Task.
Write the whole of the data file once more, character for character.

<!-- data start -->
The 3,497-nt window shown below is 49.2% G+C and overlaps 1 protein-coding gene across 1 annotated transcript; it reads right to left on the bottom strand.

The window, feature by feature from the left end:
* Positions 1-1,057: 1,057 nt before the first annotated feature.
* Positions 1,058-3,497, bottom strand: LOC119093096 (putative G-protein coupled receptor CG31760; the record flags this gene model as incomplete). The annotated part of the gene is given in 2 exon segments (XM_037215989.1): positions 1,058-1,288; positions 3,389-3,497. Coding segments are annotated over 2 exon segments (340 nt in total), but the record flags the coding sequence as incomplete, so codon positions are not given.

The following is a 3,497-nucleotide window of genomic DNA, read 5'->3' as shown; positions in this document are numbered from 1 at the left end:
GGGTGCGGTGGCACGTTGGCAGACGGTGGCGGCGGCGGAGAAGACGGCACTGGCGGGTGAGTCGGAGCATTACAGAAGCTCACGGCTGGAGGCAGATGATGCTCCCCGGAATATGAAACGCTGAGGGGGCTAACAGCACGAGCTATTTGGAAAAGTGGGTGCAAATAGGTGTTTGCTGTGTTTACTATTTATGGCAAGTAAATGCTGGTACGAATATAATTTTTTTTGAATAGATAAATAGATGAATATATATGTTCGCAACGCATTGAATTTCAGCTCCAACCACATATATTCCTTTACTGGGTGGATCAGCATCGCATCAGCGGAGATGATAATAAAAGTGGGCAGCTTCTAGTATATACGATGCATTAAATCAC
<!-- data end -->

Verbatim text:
The 3,497-nt window shown below is 49.2% G+C and overlaps 1 protein-coding gene across 1 annotated transcript; it reads right to left on the bottom strand.

The window, feature by feature from the left end:
* Positions 1-1,057: 1,057 nt before the first annotated feature.
* Positions 1,058-3,497, bottom strand: LOC119093096 (putative G-protein coupled receptor CG31760; the record flags this gene model as incomplete). The annotated part of the gene is given in 2 exon segments (XM_037215989.1): positions 1,058-1,288; positions 3,389-3,497. Coding segments are annotated over 2 exon segments (340 nt in total), but the record flags the coding sequence as incomplete, so codon positions are not given.

The following is a 3,497-nucleotide window of genomic DNA, read 5'->3' as shown; positions in this document are numbered from 1 at the left end:
GGGTGCGGTGGCACGTTGGCAGACGGTGGCGGCGGCGGAGAAGACGGCACTGGCGGGTGAGTCGGAGCATTACAGAAGCTCACGGCTGGAGGCAGATGATGCTCCCCGGAATATGAAACGCTGAGGGGGCTAACAGCACGAGCTATTTGGAAAAGTGGGTGCAAATAGGTGTTTGCTGTGTTTACTATTTATGGCAAGTAAATGCTGGTACGAATATAATTTTTTTTGAATAGATAAATAGATGAATATATATGTTCGCAACGCATTGAATTTCAGCTCCAACCACATATATTCCTTTACTGGGTGGATCAGCATCGCATCAGCGGAGATGATAATAAAAGTGGGCAGCTTCTAGTATATACGATGCATTAAATCAC